HC Deb 21 March 1861 vol 162 cc155-7

said, he wished to ask the Secretary of State for Foreign Affairs, If he can inform the House of the circumstances under which a British subject has been tried at Kanagawa by a Court composed of the Vice-Consul and three Merchants as assessors; whether the Court so composed agreed in the decision come to, and if the sentenced pronounced by the Vice-Consul was fine, deportation from Japan, and three months' imprisonment at Hong Kong; and, lastly, whether the Court at Hong Kong have pronounced the imprisonment unjust and illegal, in consequence of which the British subject referred to has been discharged from imprisonment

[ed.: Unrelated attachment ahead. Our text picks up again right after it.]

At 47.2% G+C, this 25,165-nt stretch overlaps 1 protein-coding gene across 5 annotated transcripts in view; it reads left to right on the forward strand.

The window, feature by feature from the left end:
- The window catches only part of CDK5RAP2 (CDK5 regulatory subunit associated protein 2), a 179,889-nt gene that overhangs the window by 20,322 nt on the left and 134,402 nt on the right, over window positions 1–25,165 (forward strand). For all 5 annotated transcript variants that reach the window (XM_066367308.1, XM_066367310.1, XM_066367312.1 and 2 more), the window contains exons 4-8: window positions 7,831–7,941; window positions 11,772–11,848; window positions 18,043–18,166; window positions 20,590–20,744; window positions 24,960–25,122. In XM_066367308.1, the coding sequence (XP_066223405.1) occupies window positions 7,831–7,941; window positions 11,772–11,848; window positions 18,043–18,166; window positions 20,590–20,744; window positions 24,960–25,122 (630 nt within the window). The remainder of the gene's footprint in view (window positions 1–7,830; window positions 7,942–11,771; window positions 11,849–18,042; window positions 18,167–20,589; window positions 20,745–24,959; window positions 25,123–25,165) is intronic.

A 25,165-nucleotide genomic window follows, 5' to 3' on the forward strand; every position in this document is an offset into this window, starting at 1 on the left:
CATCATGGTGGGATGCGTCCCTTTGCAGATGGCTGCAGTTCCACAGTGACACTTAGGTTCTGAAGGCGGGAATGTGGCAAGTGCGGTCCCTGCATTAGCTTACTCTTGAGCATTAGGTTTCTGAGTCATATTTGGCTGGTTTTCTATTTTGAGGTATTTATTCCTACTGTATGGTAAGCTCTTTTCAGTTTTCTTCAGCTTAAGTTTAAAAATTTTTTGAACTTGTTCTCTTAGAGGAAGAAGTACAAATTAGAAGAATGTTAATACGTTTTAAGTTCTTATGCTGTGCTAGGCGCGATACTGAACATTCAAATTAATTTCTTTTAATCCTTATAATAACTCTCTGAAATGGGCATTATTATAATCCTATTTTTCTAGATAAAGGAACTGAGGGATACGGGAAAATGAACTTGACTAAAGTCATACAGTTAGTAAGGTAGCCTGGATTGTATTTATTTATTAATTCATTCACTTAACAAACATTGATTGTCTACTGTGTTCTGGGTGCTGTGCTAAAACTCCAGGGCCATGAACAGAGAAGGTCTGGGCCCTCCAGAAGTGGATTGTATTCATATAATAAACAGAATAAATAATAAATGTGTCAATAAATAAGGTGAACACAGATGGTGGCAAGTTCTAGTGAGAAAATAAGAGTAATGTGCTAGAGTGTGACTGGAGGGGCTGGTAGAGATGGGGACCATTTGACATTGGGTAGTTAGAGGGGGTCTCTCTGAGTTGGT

said, in answer to the question of his hon. Friend, that the circumstances under which a British subject was tried at Kanagawa were briefly these:—Mr. Moss, the British subject referred to, had gone out shooting, and had killed a wild goose or some other bird. On his way home, when he arrived at Kanagawa, he met certain persons employed by the police of that district, who advanced towards him with their swords. He cocked his gun, and threatened to fire if they advanced; but some other persons behind, employed by the same authorities, took away his gun, which in the struggle went off, and inflicted serious wounds on one or two persons who tried to take it from him. The Japanese seized him and carried him to a place of confinement, from which he was rescued by the British Vice Consul, who took him to his own house. According to the Treaty and to the Orders in Council he was there tried for the offence of having gone out with his gun, and also for the offence alleged by the Japanese, of having deliberately fired at those Japanese who were wounded. The British Vice-Consul had two assessors for the purpose of this trial. It did not appear that the Vice-Consul thought Mr. Moss guilty of the crime alleged by the Japanese—namely, that he had fired deliberately at these persons—but the Vice-Consul referred to an order for notification, issued in 1859, to the effect that it was not lawful, according to Japanese laws and customs, either to carry firearms or to go out in pursuit of game without permission, and he also found that his resistance to the police authorities was likewise a violation of the general order which had been given by the Government. The Vice-Consul, in consequence of these offences, condemned Mr. Moss to deportation from Japan, and also to pay 1,000 dollars as a fine. The two assessors dissented from this judgment, and refused to concur in the sentence. The matter was, therefore, according to the treaty, referred to the Consul General, Mr. Alcock, who said that the two assessors were not competent in any way to give an opinion on the guilt or innocence of the accused. Mr. Alcock thought the punishment too mild, and he added to it three months' imprisonment at Hong Kong. Mr. Moss was accordingly sent to Hong Kong; but when he arrived there it was found that the warrant of the magistrate was informal. It professed to be given upon the authority of the Order in Council, which Order in Council was repealed, and there was not, therefore, any justification for the sentence of imprisonment. Mr. Moss was thereupon liberated, not at all upon the merits of the case, but from this technical defect. He was sorry to say that the conduct of Mr. Alcock on one side and the opinion of the British merchants on the other had led to a good deal of discussion and ill-blood in Japan. Mr. Alcock's representation was that between the question of conforming to the Japanese laws and customs on the one hand, and a certain liberty to the British subjects on the other, a line ought to be drawn; but he said that many of the British subjects in Japan thought themselves entitled to violate the laws of that country, whereby they excited on the part of the Japanese a great deal of resentment and complaint. The merchants, on the other hand, said it was absurd to suppose that all the Japanese customs, their mode of dress, and various other things were to be observed by English residents. That might be perfectly true on their part, but he must say he thought that Mr. Alcock was quite right in saying that while on the one hand a fair liberty should be allowed to British merchants and others engaged in their common pursuits, yet that to set at defiance the laws and customs of the Japanese was a course of conduct that was calculated to lead to very serious results. With respect to the legal question, that must be referred to the Law Officers of the Crown, and he could, therefore, offer no opinion upon it, nor could he give the papers until that opinion was given. These, however, were the facts, and he must say he should very much lament if the conduct of the English residents in Japan should neutralize the good effects which the active commerce springing up between the two countries could not fail to produce.